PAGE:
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Over the Front in an Aeroplane and Scenes Inside t

The distant explosion of their shells


An

officer replied, "That's the metal fuse which at the moment of explosion flies off through the air. You can only hear that when the explosion is pretty close. You can certainly say now that you have been under shell fire."

We went back to the end of the village furthest from the Germans and entered the headquarters in one of the few houses still in fair preservation. There the officers in command of the village opened a bottle of champagne in our honor and we stood around drinking each other's health. At that precise moment an unusually loud salvo of French artillery went off by way of a salute to the toast.

On the way back through the communicating trenches, we saw an attempt by the German guns to bring down a French aviator, who was flying above us. The latest development of fire regulation by aviation is that the Captain of the battery himself goes up in an aeroplane and sends his corrections on aim down to his battery by wireless. This Captain had his four "seventy-fives" hidden near our communication trench. Every time they went off their report was so violent that I could not help jumping.

The battery Captain was sailing around overhead and the German gunner was letting drive at him with what looked to us to be pretty bad shots. I could see the aeroplane wheeling in the air and hear the distant reports of the "departs," wait an appreciable time and then see the burst

of white flame high up in the sky, followed by little puffs of smoke.

"That's a wretched shot," said I, as one shell burst over our heads, far behind the aeroplane.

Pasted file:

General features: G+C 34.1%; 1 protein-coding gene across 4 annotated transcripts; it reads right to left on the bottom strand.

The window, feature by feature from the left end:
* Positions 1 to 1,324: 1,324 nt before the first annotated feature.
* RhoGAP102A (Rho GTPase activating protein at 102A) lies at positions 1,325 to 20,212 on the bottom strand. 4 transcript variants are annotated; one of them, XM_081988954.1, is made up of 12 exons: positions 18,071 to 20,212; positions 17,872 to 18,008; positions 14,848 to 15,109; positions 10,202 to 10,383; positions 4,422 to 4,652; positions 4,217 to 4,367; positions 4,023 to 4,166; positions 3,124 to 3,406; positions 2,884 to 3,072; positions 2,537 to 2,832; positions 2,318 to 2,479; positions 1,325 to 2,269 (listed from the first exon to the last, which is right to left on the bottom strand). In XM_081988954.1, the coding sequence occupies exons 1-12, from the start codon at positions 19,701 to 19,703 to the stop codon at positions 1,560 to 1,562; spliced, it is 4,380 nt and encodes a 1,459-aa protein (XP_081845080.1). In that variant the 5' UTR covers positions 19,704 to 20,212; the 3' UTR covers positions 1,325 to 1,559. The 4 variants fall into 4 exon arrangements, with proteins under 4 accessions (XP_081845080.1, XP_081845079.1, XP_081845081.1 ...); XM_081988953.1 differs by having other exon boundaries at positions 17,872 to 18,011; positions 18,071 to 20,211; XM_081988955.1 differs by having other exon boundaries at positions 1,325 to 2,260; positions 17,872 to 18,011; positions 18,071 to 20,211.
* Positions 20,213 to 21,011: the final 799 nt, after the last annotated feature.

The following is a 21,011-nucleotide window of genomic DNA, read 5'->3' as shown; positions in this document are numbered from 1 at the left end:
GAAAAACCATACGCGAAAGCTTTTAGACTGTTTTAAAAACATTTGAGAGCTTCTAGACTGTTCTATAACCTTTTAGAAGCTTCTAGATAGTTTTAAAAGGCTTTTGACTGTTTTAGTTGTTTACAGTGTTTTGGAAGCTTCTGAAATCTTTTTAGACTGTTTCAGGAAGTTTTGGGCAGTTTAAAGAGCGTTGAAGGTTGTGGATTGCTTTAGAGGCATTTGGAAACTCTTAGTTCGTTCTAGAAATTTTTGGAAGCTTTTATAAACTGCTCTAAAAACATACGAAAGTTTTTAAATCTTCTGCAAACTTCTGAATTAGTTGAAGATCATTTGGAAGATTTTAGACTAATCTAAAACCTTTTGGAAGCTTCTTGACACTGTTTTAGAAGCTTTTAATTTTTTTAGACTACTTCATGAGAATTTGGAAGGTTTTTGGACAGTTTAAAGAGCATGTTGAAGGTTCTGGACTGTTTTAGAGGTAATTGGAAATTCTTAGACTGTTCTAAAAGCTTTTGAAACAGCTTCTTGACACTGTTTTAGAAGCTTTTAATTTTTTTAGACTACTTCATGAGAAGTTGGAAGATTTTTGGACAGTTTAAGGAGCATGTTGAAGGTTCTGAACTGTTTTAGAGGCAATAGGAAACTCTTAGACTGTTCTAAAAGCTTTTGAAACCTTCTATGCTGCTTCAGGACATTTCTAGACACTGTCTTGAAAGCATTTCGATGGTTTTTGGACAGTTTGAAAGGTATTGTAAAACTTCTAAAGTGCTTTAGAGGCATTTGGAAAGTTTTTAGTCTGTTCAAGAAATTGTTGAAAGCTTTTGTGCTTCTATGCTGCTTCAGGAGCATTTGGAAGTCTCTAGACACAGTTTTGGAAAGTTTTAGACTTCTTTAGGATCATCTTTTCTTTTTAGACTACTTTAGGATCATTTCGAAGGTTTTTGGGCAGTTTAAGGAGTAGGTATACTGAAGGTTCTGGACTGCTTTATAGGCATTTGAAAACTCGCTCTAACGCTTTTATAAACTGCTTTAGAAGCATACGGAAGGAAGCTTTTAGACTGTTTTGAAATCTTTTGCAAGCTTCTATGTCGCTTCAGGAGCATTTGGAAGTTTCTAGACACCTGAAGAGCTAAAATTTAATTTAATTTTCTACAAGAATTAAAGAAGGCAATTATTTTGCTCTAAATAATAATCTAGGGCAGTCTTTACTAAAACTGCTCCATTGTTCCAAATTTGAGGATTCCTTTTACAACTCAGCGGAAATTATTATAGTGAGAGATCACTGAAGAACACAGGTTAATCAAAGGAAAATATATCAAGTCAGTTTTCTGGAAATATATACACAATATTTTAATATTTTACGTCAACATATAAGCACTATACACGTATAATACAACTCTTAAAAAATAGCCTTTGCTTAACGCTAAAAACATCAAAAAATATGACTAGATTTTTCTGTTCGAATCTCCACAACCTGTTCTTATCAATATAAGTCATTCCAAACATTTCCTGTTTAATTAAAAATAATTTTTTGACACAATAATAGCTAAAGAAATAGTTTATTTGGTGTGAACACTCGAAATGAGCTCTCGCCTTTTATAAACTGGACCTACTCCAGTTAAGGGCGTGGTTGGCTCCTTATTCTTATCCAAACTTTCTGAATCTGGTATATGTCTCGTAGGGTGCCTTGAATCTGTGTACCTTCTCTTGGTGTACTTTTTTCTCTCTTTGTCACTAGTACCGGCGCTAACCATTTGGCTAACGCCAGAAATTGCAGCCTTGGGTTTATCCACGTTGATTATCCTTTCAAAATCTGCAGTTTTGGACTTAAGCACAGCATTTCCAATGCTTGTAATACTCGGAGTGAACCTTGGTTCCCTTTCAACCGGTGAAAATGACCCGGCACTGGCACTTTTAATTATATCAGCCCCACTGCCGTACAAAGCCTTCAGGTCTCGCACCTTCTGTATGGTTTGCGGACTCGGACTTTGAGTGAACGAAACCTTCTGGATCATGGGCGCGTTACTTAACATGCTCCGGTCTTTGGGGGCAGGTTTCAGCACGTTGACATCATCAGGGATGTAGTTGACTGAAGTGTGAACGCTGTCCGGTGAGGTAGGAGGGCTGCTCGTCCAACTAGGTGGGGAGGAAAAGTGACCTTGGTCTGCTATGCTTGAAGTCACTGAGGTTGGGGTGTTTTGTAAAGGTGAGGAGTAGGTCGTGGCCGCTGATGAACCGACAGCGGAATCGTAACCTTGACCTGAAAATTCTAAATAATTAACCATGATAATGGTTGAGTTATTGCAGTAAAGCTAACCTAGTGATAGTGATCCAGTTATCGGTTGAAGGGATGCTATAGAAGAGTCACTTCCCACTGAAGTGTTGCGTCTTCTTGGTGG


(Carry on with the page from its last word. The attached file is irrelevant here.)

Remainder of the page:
"Yes, a bad shot for an aeroplane, but a good shot for us," Captain F---- replied.

I was standing with my head away back, looking straight overhead. "Come, move on, move on, or you'll catch some of that on your face," warned Captain d'A----. I obediently moved on and, sure enough, a couple of seconds later he picked up a strictly fresh shrapnel ball which had just fallen into our trench out of the sky. In the mean time the Captain up in the air had corrected his guns, so that they were hitting whatever they were shooting at, and he sailed away to the rear, while his battery became really enthusiastic and went off with a series of tearing crashes, which kept me jumping all the way to the end of the communicating trench.

There I climbed out with my ears full of the "seventy-fives'" violent reports, the distant explosion of their shells, the distant reports of the enemy's guns, the "crack, crack, crack" of the rifle bullets and the occasional sharp whistling of one overhead.

But my mind was full of the soldier watching and waiting, of the peasants harvesting between the smoke puffs, the laughing old woman milking the cow, of the genial Mayor extending his ruined hospitality, and of what little things like these should bring to pass in the future of France.

IV

A TYPICAL DAY'S TOUR

The morning after our trip to the front at Rheims we got up at seven o'clock after a good night's sleep in the comfortable hotel, and by shortly after eight were ready to start.

But here came a hitch in the smoothly running mechanism.


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